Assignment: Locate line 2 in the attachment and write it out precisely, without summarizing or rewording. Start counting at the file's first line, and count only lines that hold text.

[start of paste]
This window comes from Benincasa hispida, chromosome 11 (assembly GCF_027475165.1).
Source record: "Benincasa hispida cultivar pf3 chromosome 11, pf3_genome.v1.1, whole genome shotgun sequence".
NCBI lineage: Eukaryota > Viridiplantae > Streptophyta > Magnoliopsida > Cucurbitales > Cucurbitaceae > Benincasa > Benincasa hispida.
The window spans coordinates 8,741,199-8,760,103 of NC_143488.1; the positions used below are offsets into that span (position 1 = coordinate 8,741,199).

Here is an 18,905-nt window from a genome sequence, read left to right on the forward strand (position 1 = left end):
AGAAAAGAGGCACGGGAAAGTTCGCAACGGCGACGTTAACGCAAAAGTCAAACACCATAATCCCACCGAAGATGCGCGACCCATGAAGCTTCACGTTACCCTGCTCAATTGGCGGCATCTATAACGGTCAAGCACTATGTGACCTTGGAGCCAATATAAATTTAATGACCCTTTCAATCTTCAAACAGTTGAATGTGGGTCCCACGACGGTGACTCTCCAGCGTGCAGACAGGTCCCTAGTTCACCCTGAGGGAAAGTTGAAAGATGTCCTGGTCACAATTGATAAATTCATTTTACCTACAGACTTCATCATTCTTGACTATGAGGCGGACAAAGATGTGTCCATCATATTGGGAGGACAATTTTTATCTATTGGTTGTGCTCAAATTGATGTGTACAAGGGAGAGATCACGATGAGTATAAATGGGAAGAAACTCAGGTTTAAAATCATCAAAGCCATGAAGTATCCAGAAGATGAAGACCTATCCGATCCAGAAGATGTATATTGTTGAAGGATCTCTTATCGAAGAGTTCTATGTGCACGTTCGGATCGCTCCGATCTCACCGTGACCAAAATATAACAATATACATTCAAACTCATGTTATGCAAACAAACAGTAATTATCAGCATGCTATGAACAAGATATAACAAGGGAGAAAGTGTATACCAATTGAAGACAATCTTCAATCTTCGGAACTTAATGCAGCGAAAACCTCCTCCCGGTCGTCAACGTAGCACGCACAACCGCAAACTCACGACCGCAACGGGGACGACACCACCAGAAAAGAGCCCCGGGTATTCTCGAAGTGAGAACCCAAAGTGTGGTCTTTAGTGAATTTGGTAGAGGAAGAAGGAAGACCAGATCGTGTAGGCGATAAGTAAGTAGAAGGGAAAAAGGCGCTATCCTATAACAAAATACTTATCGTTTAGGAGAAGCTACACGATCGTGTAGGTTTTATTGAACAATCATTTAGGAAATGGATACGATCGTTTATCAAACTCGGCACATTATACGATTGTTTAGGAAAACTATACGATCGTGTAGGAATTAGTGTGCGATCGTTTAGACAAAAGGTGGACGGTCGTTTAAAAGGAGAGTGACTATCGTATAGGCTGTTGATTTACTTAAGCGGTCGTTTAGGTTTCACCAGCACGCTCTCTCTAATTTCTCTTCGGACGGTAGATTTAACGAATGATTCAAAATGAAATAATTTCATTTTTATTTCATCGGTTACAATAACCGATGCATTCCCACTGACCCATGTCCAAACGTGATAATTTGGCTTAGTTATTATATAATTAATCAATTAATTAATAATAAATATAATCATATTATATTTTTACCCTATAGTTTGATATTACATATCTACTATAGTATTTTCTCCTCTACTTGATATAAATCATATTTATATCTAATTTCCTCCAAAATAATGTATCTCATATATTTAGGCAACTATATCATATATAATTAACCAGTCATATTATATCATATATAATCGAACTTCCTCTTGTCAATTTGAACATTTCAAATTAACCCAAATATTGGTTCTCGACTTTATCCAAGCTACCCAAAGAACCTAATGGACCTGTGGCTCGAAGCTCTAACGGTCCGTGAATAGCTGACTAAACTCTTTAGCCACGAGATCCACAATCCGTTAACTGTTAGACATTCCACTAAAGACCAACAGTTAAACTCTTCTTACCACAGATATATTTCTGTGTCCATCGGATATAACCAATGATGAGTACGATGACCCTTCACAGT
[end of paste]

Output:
Source record: "Benincasa hispida cultivar pf3 chromosome 11, pf3_genome.v1.1, whole genome shotgun sequence".